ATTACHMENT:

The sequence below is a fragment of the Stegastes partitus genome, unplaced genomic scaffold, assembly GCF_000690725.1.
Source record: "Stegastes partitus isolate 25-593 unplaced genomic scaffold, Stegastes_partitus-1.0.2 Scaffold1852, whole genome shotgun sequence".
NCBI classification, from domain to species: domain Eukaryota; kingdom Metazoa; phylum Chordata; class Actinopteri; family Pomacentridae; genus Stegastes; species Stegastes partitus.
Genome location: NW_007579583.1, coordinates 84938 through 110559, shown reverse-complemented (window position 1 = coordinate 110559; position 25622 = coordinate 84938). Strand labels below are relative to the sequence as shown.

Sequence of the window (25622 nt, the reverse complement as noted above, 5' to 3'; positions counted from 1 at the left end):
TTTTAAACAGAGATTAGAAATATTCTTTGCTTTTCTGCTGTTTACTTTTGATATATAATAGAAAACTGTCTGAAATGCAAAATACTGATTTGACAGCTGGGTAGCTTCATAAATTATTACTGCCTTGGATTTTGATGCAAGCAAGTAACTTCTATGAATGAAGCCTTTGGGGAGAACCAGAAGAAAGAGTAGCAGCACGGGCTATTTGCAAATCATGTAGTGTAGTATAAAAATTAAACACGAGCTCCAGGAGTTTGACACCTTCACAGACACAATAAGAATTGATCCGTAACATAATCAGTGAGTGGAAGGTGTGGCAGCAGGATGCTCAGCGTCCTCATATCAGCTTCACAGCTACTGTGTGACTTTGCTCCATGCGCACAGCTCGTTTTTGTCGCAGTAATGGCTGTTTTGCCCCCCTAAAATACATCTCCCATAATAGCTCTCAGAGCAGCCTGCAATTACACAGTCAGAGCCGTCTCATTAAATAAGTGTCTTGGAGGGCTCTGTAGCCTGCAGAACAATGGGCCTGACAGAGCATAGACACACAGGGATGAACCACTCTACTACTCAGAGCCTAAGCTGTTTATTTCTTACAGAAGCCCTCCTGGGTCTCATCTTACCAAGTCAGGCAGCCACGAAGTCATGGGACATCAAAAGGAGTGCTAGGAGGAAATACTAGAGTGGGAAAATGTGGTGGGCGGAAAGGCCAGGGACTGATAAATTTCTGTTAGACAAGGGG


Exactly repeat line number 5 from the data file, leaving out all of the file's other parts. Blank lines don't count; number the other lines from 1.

Sequence of the window (25622 nt, the reverse complement as noted above, 5' to 3'; positions counted from 1 at the left end):